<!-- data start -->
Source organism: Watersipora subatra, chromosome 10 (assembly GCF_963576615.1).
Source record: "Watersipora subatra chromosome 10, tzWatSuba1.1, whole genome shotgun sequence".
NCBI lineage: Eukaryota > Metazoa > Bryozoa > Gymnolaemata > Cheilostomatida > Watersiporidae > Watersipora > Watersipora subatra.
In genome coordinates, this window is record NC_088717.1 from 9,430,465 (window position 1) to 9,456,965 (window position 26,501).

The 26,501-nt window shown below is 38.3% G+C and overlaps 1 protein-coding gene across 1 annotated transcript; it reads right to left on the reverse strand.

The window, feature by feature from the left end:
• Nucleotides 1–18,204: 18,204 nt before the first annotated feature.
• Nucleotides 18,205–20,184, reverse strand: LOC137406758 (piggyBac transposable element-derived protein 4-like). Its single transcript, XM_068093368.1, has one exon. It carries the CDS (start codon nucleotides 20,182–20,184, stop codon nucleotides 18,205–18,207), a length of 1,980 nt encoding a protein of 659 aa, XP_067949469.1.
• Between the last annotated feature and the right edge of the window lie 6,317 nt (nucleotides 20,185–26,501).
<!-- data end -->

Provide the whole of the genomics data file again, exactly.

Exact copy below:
Source organism: Watersipora subatra, chromosome 10 (assembly GCF_963576615.1).
Source record: "Watersipora subatra chromosome 10, tzWatSuba1.1, whole genome shotgun sequence".
NCBI lineage: Eukaryota > Metazoa > Bryozoa > Gymnolaemata > Cheilostomatida > Watersiporidae > Watersipora > Watersipora subatra.
In genome coordinates, this window is record NC_088717.1 from 9,430,465 (window position 1) to 9,456,965 (window position 26,501).

The 26,501-nt window shown below is 38.3% G+C and overlaps 1 protein-coding gene across 1 annotated transcript; it reads right to left on the reverse strand.

The window, feature by feature from the left end:
• Nucleotides 1–18,204: 18,204 nt before the first annotated feature.
• Nucleotides 18,205–20,184, reverse strand: LOC137406758 (piggyBac transposable element-derived protein 4-like). Its single transcript, XM_068093368.1, has one exon. It carries the CDS (start codon nucleotides 20,182–20,184, stop codon nucleotides 18,205–18,207), a length of 1,980 nt encoding a protein of 659 aa, XP_067949469.1.
• Between the last annotated feature and the right edge of the window lie 6,317 nt (nucleotides 20,185–26,501).